Despite its title, 'Richard III' from Supergrass' sophomore album We're Only In It For The Money has one of the more tenuous connections to the Bard's work and reportedly comes from the band's habit of giving their songs working titles, usually pet names like 'George' or 'Miriam'. In this case the working title was simply 'Richard', but they liked to connection to the shakespeare play Richard III as the song had a menacing tone that reminded them of Richard's 'winter of discontent' speech, despite not making any direct reference to the play in the song's lyrics. It does have a killer riff though...

 


'Better Strangers' – Royal Blood

This cut from Royal Blood's eponymous debut album takes a famous Shakespearean insult from a conversation between Jaques and Orlando in As You Like It, repurposing it for the song's hook line: “I'm a thousand miles from danger if I make a better stranger of you.” It might be four centuries old, but it still burns.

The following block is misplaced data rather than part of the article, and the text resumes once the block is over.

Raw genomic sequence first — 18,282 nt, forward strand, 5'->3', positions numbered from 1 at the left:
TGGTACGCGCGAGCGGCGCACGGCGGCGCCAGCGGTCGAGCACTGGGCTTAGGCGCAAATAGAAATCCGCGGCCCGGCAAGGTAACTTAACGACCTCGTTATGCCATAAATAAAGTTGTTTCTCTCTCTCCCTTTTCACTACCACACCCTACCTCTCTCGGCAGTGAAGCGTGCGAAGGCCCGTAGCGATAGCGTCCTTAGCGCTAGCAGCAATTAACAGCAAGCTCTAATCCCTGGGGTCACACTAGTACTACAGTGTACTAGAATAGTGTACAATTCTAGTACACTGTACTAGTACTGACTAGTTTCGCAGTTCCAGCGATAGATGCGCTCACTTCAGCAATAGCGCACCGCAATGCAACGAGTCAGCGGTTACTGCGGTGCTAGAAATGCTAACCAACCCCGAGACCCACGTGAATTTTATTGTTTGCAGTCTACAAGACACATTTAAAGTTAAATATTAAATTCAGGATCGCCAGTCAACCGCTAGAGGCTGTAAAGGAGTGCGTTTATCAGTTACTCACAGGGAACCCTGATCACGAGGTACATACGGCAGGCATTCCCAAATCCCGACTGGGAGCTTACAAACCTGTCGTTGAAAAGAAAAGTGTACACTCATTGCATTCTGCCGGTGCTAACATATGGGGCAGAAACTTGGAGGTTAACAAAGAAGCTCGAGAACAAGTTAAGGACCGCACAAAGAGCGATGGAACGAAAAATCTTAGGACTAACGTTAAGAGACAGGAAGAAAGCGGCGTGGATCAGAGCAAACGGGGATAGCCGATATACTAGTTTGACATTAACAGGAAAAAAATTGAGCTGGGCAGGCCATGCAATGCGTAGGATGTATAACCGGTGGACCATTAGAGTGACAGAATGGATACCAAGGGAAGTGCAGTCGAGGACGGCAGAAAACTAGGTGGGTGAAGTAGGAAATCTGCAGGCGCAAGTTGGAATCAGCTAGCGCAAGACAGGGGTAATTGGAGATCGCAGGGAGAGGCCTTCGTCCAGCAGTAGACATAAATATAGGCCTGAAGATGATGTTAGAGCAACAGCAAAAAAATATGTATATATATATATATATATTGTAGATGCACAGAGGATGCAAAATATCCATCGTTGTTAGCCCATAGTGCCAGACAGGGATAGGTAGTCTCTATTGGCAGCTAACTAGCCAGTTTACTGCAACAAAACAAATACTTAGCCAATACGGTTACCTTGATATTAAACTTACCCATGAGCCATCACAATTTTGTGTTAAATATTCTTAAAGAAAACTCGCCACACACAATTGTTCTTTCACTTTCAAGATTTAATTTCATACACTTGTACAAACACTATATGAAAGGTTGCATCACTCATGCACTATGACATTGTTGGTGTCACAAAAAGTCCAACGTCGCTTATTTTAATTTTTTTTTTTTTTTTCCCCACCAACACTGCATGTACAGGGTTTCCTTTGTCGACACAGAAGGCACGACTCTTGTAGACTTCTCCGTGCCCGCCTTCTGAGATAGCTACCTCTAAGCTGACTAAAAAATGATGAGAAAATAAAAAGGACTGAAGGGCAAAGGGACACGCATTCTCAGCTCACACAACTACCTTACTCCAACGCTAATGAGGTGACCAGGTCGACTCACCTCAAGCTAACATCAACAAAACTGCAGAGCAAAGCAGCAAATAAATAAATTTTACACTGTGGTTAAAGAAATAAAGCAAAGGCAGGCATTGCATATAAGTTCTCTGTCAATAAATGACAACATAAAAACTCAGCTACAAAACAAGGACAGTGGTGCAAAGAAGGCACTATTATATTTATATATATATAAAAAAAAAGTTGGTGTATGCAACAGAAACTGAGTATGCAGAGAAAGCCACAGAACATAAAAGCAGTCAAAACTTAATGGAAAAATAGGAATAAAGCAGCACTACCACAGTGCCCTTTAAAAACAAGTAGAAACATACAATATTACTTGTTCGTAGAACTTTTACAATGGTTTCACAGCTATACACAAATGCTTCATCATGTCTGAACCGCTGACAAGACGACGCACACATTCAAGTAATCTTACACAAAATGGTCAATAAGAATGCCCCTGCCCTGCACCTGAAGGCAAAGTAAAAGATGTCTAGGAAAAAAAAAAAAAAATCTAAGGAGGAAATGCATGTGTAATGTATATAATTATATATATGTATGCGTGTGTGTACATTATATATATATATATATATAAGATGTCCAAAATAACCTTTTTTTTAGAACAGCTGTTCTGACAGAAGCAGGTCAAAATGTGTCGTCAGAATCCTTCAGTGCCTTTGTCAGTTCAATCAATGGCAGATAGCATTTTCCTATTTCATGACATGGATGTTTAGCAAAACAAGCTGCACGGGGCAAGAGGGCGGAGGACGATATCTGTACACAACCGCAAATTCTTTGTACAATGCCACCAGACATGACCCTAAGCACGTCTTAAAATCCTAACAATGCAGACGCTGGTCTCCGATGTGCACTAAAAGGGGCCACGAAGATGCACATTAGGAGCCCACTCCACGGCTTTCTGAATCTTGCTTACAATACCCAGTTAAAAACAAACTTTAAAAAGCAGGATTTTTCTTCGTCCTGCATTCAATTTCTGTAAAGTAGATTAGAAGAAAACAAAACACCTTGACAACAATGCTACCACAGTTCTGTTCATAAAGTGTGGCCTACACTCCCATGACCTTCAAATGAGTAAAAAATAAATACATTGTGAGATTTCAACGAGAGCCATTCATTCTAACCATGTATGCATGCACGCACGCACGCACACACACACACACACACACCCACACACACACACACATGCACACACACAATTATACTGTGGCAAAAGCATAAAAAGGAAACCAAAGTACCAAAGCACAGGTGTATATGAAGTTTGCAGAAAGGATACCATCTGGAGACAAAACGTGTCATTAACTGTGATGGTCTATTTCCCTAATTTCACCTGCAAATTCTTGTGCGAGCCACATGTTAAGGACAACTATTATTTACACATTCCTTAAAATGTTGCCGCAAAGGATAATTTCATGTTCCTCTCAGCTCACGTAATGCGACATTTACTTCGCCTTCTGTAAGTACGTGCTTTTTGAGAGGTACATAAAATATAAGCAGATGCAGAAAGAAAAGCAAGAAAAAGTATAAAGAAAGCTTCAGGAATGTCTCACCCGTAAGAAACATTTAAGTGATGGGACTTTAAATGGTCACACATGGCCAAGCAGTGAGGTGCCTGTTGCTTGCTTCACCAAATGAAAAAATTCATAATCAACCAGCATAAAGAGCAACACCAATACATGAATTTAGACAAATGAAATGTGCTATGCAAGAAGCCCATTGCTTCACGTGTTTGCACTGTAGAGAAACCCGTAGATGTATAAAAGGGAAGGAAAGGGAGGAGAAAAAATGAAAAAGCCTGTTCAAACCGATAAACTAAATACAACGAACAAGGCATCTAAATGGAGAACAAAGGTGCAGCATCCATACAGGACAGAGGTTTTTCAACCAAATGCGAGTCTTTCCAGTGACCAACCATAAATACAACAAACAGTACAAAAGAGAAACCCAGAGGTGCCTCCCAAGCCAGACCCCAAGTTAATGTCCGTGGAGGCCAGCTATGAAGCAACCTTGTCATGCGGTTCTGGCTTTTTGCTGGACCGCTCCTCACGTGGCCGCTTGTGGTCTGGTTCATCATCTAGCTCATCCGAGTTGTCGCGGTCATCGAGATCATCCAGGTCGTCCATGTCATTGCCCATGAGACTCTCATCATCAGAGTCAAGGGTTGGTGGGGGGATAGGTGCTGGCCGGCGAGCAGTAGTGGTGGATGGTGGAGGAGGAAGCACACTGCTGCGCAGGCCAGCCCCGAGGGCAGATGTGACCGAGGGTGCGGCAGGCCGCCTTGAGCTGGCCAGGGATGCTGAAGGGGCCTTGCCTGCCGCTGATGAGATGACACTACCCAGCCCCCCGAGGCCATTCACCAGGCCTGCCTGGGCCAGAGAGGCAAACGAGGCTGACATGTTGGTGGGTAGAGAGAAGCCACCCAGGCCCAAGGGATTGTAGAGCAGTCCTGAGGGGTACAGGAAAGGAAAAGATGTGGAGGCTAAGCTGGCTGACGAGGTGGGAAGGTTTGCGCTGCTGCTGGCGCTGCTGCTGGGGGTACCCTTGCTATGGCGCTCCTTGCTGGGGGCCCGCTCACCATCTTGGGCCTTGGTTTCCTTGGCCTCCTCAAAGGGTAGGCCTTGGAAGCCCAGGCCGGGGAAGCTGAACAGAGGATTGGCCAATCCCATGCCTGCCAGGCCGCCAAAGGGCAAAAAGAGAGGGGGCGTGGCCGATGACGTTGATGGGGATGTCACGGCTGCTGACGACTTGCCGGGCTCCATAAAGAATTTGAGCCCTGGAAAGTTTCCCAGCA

'Cemetery Gates' – The Smiths

Morrissey has a habit of making literary references in his lyrics and in 'Cemetery Gates', as well as referencing John Keates, W.B. Yeats and Oscar Wilde by name, he uses a direct quote from Richard III in a discussion with a disingenuous friend about poetry: “You say: 'ere thrice the sun done salutation to the dawn' / And you claim these words as your own / But I've read well, and I've heard them said / A hundred times, maybe more, maybe less.”

 


'Desolation Row' – Bob Dylan

Bob Dylan has made several references to Shakespeare over the course of his long career, but we've picked 'Desolation Row' as it includes an entire verse dedicated to Ophelia from Hamlet: “Now Ophelia, she’s ’neath the window / For her I feel so afraid / On her twenty-second birthday / She already is an old maid / To her, death is quite romantic / She wears an iron vest / Her profession’s her religion / Her sin is her lifelessness / And though her eyes are fixed upon Noah’s great rainbow / She spends her time peeking Into Desolation Row.”

Take All My Loves - 9 Shakespeare Sonnets
Take All My Loves - 9 Shakespeare Sonnets Rufus Wainwright